BURBANK, Calif. – Do not come for the women of "The Kitchen."
In the mob drama, in theaters Friday, three crime wives take over the family business in 1970s New York: deferential housewife Kathy (Melissa McCarthy); Harlem-born Ruby (Tiffany Haddish) who married into a disapproving white family; and Claire (Elisabeth Moss), victimized for years by an abusive alcoholic husband.
But now their Irish husbands are in the clink. And they're the ones running Hell's Kitchen.
The gritty, cutthroat “Kitchen” is a dramatic turn for both McCarthy and Haddish, but today the air is light as the stars reunite at the Smoke House Restaurant with Moss and director Andrea Berloff.
McCarthy, 48, is sipping on a very LA green juice. Moss, 37, who flew in from a shoot in Australia, is fighting jet lag with coffee. Haddish, 39, throws zingers about trying to date Moss’ brother.
“Don’t you feel good when you drink something with chlorophyll in it?” Moss asks McCarthy, eyeing her co-star's grass-hued elixir.
“I always think it’s chloroform and I’m waiting to pass out,” McCarthy jokes.
“The Kitchen,” based on the 2014 graphic novel, arrives as a fully formed example of everything Hollywood is allegedly supporting two years after the #MeToo movement spurred a Time's Up call for equality. A powerful female-led cast. Rich writing. Studio backing. An acclaimed woman director at the helm.
But these women, who each have multiple projects cooking, are aware of buzzword fatigue, especially when it comes to equality. Behind the scenes, "I am very open-eyed that we are experiencing a blip," says Berloff, suddenly sitting ramrod straight. “I had a president of a studio say to me last week that 'Because Movie X and Movie Y did not work this summer, we’re done with women-fronted movies.' ”
Though Berloff declines to specify the exact films referenced, several female-led films struggled this summer. For example, the Olivia Wilde-directed “Booksmart” and Mindy Kaling’s “Late Night," both critical hits, did not live up to box office expectations in a summer stuffed with sequels, reboots and spinoffs.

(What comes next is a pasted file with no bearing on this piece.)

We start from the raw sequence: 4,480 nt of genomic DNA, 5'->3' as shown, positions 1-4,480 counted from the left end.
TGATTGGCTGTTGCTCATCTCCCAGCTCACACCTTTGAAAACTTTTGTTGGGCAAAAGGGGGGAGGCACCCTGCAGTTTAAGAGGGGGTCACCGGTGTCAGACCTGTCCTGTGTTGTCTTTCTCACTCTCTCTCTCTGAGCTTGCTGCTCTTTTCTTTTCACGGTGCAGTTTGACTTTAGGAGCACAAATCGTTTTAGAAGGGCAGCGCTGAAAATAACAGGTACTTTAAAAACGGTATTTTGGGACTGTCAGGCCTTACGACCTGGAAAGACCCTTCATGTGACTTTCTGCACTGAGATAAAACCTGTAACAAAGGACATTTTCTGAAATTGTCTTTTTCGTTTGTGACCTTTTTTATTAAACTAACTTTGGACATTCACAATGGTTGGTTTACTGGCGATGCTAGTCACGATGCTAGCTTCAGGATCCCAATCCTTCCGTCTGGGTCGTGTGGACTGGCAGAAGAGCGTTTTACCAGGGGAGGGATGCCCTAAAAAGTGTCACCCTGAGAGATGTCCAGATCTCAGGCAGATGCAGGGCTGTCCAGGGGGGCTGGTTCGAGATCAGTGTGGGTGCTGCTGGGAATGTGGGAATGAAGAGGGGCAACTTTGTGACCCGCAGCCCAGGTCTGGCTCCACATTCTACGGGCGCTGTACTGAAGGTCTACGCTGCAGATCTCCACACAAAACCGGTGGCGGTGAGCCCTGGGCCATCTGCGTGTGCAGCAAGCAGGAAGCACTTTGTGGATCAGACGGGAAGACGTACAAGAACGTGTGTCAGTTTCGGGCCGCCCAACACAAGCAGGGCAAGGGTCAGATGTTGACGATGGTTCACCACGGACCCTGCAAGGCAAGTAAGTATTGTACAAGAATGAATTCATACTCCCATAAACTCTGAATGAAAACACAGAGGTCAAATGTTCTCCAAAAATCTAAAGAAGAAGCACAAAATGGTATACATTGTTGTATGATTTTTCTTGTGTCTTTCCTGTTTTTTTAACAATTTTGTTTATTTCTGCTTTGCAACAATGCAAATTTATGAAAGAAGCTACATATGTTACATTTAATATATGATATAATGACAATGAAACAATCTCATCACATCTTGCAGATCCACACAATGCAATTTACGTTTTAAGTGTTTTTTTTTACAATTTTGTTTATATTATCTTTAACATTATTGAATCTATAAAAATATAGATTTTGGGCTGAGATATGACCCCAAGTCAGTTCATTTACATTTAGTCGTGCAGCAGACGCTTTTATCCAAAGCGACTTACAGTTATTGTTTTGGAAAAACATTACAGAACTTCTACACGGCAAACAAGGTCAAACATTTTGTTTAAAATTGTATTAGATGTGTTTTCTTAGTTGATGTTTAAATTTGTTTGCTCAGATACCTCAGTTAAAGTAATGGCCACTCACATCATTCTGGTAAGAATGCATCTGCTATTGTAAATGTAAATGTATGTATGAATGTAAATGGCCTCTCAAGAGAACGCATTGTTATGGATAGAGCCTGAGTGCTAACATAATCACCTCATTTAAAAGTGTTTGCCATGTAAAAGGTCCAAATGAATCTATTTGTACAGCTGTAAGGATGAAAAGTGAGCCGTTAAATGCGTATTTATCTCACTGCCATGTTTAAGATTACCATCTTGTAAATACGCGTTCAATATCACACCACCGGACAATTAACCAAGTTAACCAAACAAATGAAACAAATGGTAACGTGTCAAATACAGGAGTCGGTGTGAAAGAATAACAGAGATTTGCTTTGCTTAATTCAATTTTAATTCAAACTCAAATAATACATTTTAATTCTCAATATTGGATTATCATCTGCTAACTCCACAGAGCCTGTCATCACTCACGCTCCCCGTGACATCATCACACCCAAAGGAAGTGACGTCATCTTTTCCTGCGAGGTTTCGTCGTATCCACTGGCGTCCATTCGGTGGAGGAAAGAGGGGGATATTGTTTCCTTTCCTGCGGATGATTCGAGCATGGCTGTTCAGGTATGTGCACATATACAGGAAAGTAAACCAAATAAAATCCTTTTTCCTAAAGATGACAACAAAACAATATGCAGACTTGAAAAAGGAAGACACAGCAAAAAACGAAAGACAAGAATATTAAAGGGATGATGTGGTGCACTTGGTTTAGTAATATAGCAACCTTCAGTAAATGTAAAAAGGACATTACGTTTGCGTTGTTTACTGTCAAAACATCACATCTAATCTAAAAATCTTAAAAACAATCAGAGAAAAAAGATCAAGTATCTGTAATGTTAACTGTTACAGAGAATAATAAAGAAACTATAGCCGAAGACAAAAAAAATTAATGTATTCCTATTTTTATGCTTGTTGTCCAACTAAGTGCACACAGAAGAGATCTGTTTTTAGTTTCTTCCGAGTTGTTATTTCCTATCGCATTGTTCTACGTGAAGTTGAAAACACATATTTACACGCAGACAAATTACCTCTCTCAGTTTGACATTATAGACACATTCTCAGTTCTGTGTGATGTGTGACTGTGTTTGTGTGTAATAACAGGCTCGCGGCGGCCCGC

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"What’s obviously so insane about that are the 150 movies starring men that didn’t do well either," says Moss, noting 2019 women-fronted successes such as "Us" and "Captain Marvel." "It’s an unintelligent thing to say."
McCarthy shakes her head.
“I look forward to knowing who that was right after we turn the tape (recorder) off,” she says.
So yes, Berloff wants her "Kitchen" to kill it at the box office, despite experts forecasting a sleepy weekend at the cineplex, with current predictions under $10 million. But the first-time director, who was Oscar-nominated for her screenplay for "Straight Outta Compton," is simultaneously sounding a siren, noting the "handful" of coming studio films boasting women in front of and behind the camera.
"If these movies consistently don’t do well there’s not going to be more in a few years," she emphasizes. "If people want to see more of these movies, they have to go out and buy a ticket."
"You can’t say ‘I’m for it, too’ and then only go see male caped movies,” McCarthy says. “It’s a weird epidemic. I’m not against (those movies), but everybody’s gotta put their money where their mouth is.”
Away from the cineplex, here's what the push for progress looks like off-camera for McCarthy, Moss and Haddish.
Fighting for equivalent budgets
Studios "taking meetings" about female-led movies, or green-lighting such films but with slashed budgets, is not progress, McCarthy clarifies. “And that’s what we have to keep watching. (When studios say) ‘We are doing it (women-led movies)!’ Why is it half the budget of the same movie made with men? … We’ve rang the bell but the numbers have to change."
Rejecting old stereotypes
Despite putting Hulu on the map for original programming with her Emmy award-winning series "The Handmaid's Tale," Moss says she's pitched television projects led by a woman "and have shockingly heard, ‘Oh, well, we’re just not sure that (it should be) a female lead.' And it’s me sitting there! I’m like, you do realize ‘The Handmaid’s Tale’ is doing really well? It’s shocking sometimes."
Moss notes that every experience isn't negative.
"I’ve walked into rooms where you’re pitching to three female executives," she says. "There just needs to be more of that.”
Creating paths for new voices
Haddish took the bull by the horns when Netflix offered her more money after the streaming service was publicly called out for gender-based pay disparities on “The Crown."
“I said, how about instead of giving me that money, you give me that money so I can give six other comics an opportunity, comics that you guys would probably have never seen?” she says.
And so, on Tuesday, "Tiffany Haddish Presents: They Ready" will hit Netflix, featuring six diverse comedians, each with their own half-hour specials.
“I made sure they each got paid a lot of money, more than what they would have normally got paid,” she says, her eyes filling with tears.
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“It makes me feel really good to be able to do that for them because I know how hard it is. All those comics have struggled, a lot of them have been homeless. It’s really hard to be like, ‘OK I’m going to make everybody laugh tonight but I haven’t eaten all day,’ says Haddish, her voice catching. “I hope it gets picked up again and I can do it for more comedians.”
McCarthy is now wiping away tears, too.
“In the midst of all this fun, which is the only thing people concentrate on, she’s doing all this stuff with homeless kids and she’s constantly doing something like that," she says. "Please don’t say we cried!”
Haddish hollers: “We’re cycling up!"
This article originally appeared on USA TODAY: Melissa McCarthy, Haddish, Moss warn women-led movies are in danger